HOPE FOR HUNDREDS
Struggle icon Salim Essop, who was arrested along with Timol, said the judgment revealed what really happened to Timol.
“The truth is that Ahmed Timol was detained and we both were terribly tortured to near death. I think the judge has accepted today that Ahmed Timol died because of torture.”
Marjorie Jobson from the Khulumani Support Group said the organisation was very proud of Timol’s family.
“This has given hope to hundreds and hundreds of families of people who died in detention. We understand how difficult it is to get these things into court but the relief and hope it has restored in people is incredibly important.”
Jobson said the judgment also laid bare the use of torture by the apartheid regime. “We were relieved to hear that Judge Billy Mothle recommended investigation and we think that it is time that the law takes its course.”
Human rights lawyer Advocate George Bizos said: “What would have happened to South Africa if in 1972, we had a judge or magistrate hearing the reasons for the death of Timol and a few years later, the other great South Africans?
“If they listened to the top two lawyers in South Africa, Issy Maisels and Sydney Kentridge, who appealed and gave evidence that the security police killed people in custody, South Africa may have avoided the terror that it had to face thereafter.”
Bizos said the absence of killers in the deaths of Steve Biko and Timol led to the deaths of at least another 65 people in South Africa at the hands of the security branch police.
“Justice has her way of actually reaching the top,” he said.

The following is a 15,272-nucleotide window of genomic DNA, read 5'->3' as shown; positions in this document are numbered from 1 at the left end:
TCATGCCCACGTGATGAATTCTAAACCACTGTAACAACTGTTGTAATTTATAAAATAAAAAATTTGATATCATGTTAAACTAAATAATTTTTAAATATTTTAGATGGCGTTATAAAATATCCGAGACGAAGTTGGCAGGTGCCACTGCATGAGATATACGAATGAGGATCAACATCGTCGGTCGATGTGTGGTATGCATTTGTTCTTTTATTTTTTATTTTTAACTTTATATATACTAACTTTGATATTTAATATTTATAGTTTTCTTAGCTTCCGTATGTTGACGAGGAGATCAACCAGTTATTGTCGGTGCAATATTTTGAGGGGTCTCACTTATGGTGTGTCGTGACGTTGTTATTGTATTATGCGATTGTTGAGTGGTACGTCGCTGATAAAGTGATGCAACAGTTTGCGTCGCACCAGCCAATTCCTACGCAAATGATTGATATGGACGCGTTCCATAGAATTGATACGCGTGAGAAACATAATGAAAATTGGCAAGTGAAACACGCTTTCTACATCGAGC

CALL FOR CASES TO BE REOPENED
Chairperson of the Foundation for Human Rights Thoko Mpumlwana said it had been a long journey for the Timol family.
“We want people to know that the pages in the archives are missing in some of these stories to be told. We hope that it will never again happen that there are missing pages in the stories of people fighting for justice.”
Mpumlwana said every individual had the right to know the truth about the past. “The fabrications and the withholding of information from the TRC [Truth and Reconciliation Commission] was unjust, that is why we are here today. If only people told the truth and were honourable enough to tell the truth, then the family would have not been here, because they would have had closure.”
The SACP’s Solly Mapaila said the party was very happy that the judge had overturned the “lie” that was perpetuated at the time. “We now know officially that apartheid security forces murdered comrade Timol largely for his role as member of the communist party. We have enough evidence, despite their attempt to try and destroy it.”
Mapaila said this was an important judgment and that the government needed to urgently assemble personnel to reopen “more than 400 cases of our comrades which through the TRC were found to require further investigation”.
Essop Pahad (left), former minister in the presidency, and Dr Salim Essop, friend and fellow inmate of Ahmed Timol, at the Pretoria High Court yesterday. Both testified in the reopened inquest into Timol’s torture and murder by long dead security police officers in 1971.